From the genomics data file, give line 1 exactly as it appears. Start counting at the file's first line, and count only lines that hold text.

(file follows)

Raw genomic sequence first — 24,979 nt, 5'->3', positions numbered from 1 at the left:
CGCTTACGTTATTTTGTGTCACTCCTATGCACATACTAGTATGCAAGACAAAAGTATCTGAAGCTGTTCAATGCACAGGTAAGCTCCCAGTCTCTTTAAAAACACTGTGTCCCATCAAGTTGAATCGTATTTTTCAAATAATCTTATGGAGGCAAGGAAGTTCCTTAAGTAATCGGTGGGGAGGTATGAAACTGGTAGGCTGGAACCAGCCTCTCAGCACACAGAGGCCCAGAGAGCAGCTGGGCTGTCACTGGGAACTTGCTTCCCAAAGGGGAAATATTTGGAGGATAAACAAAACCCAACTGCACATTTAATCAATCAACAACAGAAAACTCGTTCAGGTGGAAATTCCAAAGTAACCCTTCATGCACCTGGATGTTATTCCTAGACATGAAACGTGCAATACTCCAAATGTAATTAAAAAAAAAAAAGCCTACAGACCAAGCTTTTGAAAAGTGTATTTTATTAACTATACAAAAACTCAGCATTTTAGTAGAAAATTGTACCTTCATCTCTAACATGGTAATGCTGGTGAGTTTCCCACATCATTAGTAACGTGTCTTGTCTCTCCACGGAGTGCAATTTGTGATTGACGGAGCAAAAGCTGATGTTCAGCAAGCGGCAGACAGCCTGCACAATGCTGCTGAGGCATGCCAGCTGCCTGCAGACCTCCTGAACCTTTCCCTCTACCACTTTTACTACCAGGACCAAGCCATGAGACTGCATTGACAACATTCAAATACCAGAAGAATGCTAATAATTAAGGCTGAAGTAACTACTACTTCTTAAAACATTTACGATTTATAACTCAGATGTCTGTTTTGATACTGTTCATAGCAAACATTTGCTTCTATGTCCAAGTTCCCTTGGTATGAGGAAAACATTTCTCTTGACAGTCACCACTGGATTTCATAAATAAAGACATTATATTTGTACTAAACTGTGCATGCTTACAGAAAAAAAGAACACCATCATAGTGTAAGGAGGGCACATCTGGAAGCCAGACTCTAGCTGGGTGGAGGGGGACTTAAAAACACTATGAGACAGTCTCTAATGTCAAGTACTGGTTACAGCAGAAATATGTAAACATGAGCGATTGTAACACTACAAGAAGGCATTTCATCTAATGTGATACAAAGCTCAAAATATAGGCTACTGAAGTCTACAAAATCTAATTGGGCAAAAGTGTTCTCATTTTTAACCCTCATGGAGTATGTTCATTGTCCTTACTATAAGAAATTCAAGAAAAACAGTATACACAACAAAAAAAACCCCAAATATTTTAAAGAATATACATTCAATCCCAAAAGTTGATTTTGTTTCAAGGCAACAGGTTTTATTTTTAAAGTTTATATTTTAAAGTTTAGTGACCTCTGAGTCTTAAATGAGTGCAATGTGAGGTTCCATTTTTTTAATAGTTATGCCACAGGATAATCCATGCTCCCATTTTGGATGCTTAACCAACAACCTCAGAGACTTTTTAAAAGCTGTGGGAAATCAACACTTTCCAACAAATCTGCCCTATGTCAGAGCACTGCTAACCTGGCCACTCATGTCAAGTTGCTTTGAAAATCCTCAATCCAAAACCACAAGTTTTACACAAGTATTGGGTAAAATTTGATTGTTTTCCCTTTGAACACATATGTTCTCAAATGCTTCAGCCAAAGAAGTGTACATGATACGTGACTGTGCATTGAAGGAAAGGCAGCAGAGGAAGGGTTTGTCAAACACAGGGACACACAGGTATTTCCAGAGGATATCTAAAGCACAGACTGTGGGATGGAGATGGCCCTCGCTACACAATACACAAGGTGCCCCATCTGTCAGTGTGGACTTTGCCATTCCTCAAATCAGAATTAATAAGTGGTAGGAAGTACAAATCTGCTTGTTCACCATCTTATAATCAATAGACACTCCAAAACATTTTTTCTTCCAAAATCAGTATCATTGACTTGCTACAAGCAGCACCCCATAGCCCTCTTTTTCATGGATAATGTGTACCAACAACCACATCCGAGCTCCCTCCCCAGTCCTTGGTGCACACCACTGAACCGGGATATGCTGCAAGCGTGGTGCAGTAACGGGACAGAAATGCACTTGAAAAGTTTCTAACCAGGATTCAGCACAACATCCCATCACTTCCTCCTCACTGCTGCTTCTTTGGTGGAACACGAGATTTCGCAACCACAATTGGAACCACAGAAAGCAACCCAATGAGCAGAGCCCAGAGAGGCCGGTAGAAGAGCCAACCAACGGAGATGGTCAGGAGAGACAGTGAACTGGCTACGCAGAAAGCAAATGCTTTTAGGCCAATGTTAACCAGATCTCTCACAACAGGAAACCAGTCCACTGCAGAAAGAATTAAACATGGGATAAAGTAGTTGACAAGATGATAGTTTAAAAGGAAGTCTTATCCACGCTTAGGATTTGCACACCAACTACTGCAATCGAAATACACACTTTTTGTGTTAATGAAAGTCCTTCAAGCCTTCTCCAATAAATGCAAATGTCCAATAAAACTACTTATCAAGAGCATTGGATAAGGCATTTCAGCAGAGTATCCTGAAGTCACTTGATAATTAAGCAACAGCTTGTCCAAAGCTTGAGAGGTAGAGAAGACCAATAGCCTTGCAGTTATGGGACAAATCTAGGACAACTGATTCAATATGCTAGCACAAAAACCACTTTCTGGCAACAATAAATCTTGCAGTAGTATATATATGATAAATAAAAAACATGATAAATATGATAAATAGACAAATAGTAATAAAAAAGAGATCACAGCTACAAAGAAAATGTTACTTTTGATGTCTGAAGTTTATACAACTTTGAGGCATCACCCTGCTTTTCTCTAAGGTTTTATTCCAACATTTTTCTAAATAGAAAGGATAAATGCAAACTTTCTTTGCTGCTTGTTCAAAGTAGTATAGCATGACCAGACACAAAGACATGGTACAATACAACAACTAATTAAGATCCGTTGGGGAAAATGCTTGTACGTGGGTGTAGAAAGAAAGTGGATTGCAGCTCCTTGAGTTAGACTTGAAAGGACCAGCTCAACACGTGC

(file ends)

Raw genomic sequence first — 24,979 nt, 5'->3', positions numbered from 1 at the left: